Arsenal defined their intention with a well-rounded performance against Manchester United, as Mikel Arteta’s system passed a big test.

Arsenal beat Manchester United 3-2 to put 50 points on board after 19 games, continuing their best start to a Premier League season. The youngest manager leading the youngest squad still keeps many on the edges to consider the Gunners out-and-out favourites to win the title. But their rise is no coincidence.

This is different from a team that started the season in peak form; many suggested and then showed signs they might drop off at some stage. Even without Gabriel Jesus, they have looked strong, and there is no indication whatsoever they will prey on the various narratives that are going about in the media. Instead, Arsenal have managed to quash each of them and bring about an element of chaos into their game.

Barring Manchester United, no other team has beaten Arsenal this season in the Premier League. Instead of being wary of a repeat performance from Erik ten Hag’s side, Mikel Arteta chose to rectify those errors from Old Trafford and put in a masterclass display at the Emirates against the Red Devils.

Two sloppy individual errors saw Marcus Rashford and Lisandro Martinez score their goals in the game. Some important tactical tweaks after each goal ensured Arsenal regained their foothold and subsequently converted their chances, including a dramatic late winner to collect the points.

What stood out was Arsenal’s dominance on the pitch in all areas, with the forward press particularly impressive in the victory. They pushed Manchester United deep into their territory for most parts and forced Christian Eriksen to fend off challenges and support the backline more than influencing the final third.

Arteta knew how to exploit Manchester United’s structure, which seemed more intent on protecting than attacking. They were set up to play on the counter. But Arsenal are the best team in the league in transition, and their shape prevented any surprise counters throughout the clash.

Opponents, including Manchester United, knew precisely how Arsenal would play but have always needed help anticipating their next move. With the energy and intensity on the pitch, the element of chaos and surprise have always come to favour the Gunners in their quest to win football games this term. Here we look at a key aspects that the Gunners did right and how the game between Arsenal and Manchester United panned out.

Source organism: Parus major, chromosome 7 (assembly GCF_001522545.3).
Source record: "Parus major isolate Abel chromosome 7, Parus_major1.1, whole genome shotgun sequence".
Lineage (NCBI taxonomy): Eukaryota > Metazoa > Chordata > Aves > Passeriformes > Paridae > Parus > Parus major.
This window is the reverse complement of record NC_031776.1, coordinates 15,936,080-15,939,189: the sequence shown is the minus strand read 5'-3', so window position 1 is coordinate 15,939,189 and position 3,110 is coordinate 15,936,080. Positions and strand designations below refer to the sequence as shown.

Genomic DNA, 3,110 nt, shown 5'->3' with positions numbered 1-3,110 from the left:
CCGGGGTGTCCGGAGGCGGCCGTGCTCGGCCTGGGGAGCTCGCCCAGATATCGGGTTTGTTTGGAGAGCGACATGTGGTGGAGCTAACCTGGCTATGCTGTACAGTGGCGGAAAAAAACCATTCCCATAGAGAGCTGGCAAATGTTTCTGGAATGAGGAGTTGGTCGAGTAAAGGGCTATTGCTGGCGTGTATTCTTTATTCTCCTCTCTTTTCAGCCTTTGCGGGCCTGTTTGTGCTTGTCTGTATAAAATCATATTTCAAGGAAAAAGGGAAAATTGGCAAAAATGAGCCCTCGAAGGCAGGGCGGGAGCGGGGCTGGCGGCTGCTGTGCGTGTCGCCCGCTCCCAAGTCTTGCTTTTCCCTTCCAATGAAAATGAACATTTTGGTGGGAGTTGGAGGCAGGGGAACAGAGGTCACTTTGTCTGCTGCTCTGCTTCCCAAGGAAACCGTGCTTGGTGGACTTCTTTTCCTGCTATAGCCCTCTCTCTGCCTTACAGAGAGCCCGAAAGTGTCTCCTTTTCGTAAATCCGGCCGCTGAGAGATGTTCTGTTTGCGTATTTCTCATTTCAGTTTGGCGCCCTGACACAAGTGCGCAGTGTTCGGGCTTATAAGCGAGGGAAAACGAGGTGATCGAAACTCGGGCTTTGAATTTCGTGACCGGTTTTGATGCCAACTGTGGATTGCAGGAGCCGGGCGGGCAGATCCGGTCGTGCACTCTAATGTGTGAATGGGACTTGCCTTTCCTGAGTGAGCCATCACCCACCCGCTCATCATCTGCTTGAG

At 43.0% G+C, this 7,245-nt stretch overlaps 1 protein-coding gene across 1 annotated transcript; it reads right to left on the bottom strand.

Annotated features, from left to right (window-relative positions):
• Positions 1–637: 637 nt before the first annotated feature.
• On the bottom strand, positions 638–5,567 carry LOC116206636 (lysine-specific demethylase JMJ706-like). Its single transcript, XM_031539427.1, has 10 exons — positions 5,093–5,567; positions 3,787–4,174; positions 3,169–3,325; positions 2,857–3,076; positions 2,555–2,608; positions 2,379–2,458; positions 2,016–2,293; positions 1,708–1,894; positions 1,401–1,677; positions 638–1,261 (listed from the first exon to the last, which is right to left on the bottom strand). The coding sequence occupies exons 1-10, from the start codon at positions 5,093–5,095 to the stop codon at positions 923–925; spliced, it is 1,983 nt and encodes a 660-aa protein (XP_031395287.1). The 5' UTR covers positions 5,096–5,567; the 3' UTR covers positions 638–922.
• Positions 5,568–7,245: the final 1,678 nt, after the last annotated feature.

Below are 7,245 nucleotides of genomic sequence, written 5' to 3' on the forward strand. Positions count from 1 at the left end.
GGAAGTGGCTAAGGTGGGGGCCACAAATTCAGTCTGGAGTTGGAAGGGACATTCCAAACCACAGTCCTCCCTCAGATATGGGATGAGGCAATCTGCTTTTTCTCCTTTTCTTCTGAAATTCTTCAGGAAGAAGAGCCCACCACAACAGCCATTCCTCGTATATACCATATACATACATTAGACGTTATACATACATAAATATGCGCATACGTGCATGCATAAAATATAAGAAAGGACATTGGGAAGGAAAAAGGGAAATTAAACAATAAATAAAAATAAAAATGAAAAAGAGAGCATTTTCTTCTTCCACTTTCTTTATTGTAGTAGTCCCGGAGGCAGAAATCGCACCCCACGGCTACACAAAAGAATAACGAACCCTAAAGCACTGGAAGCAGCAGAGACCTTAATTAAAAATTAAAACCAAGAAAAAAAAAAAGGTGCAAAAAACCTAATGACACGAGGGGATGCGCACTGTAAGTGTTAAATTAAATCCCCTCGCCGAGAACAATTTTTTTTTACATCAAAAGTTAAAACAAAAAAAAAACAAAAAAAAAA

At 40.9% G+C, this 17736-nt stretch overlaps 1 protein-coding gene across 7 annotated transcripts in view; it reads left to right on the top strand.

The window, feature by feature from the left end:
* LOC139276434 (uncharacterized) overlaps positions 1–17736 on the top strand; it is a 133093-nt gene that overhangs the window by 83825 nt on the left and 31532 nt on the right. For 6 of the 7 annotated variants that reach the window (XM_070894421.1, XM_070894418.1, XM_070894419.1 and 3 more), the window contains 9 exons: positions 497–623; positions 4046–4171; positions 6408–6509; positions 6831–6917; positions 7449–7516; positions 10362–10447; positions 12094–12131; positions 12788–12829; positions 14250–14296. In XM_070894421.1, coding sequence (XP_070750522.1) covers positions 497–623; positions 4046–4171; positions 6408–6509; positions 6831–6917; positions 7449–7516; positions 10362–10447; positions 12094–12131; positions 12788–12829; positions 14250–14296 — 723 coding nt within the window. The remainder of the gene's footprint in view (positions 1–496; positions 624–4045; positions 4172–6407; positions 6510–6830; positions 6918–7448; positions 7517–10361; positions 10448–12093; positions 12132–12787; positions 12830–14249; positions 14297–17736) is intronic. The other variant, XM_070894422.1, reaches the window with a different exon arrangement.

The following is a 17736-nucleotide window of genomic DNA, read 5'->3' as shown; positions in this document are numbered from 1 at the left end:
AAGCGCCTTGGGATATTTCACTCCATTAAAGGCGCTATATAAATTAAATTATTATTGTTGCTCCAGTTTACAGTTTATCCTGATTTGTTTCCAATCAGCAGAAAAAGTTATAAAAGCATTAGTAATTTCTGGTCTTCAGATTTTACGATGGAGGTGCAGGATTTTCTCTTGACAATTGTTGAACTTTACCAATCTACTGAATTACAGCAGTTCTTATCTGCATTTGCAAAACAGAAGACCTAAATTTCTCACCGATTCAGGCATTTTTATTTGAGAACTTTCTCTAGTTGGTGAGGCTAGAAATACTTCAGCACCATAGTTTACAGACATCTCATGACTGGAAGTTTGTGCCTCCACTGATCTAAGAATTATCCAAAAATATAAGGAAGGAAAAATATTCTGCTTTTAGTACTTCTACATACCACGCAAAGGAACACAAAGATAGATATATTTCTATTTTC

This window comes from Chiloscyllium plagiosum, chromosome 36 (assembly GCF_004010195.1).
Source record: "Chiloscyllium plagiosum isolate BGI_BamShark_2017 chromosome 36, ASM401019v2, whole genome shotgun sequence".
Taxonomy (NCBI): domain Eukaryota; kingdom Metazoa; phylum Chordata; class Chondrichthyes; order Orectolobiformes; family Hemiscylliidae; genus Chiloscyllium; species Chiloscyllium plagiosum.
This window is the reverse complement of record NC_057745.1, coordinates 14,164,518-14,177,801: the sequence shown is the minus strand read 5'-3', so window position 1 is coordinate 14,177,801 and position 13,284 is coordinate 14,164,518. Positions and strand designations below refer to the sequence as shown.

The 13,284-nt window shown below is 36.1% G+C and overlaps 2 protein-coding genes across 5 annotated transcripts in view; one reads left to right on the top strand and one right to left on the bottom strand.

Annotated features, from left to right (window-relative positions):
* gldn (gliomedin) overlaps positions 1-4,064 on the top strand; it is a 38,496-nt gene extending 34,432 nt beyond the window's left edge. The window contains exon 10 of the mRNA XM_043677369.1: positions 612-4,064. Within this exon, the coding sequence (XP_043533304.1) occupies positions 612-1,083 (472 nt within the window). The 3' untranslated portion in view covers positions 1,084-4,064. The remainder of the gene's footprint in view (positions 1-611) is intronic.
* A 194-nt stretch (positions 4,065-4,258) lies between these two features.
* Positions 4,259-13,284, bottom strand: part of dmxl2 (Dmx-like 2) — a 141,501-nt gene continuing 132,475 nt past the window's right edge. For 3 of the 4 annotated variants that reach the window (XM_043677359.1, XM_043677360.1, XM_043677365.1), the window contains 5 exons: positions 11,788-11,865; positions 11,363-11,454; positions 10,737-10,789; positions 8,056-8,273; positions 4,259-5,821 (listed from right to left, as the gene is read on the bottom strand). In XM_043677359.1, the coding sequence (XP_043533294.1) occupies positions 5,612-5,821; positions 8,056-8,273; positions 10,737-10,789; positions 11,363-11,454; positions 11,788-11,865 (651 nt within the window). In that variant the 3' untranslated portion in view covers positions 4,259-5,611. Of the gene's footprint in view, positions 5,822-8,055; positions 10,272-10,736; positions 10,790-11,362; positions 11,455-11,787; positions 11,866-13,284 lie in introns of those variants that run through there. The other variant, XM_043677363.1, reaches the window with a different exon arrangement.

What did Arsenal learn from the Old Trafford loss?

Going into the game at Old Trafford, Arsenal were in top form and favourites to win the game. They dominated most parts but fell short of Erik ten Hag’s tactics to hurt them. The Manchester United boss anticipated a few gaps in the Gunners’ system and exploited them through intricate passing moves and the pace of Marcus Rashford.

Antony scored then by using the space afforded by Oleksandr Zinchenko’s movement. Later, Rashford scored two swift counter-attacking goals that exploited the high-line Arsenal deployed. Arteta thwarted those issues at the Emirates as the two conceded goals were borne out of individual errors.

Zinchenko was in his element to help the team gain maximum control of the ball and was their key man in helping push Manchester United backward. The full-back left ample space for Antony to exploit. But the Brazilian was busy helping Aaron Wan-Bissaka keep Gabriel Martinelli at bay.

Even if Antony tried to take the ball away, Gabriel Magalhaes was well-positioned to deal with it. On one occasion, when the Brazilian got free and went charging inside the Arsenal box, Thomas Partey showed unbelievable acceleration to sniff the threat out.

Saliba’s high line on the other flank ensured the opposition never had pace on the ball. When in possession, the Frenchman, alongside Ben White and later Takehiro Tomiyasu, would bundle any efforts from Manchester United to progress the ball. Moreover, the Japanese full-back had more control of Rashford than Ben White in the first half.

Manchester United’s lethal counter-attacking style was reduced to an element of luck. The Rashford goal was from an error by Partey, who misjudged the Englishman’s movements. The second was a massive error from Aaron Ramsdale, who should have done better by leaving the probing ball to his defenders.

Arsenal’s press is the best in the league

The structure of how Mikel Arteta set up his press is worth talking about. Their aggression in the task proved effective and provided the basis for the win over Manchester United. It also resulted in Arsenal dominating their opponents for 90 minutes, although they would have liked the winner much earlier.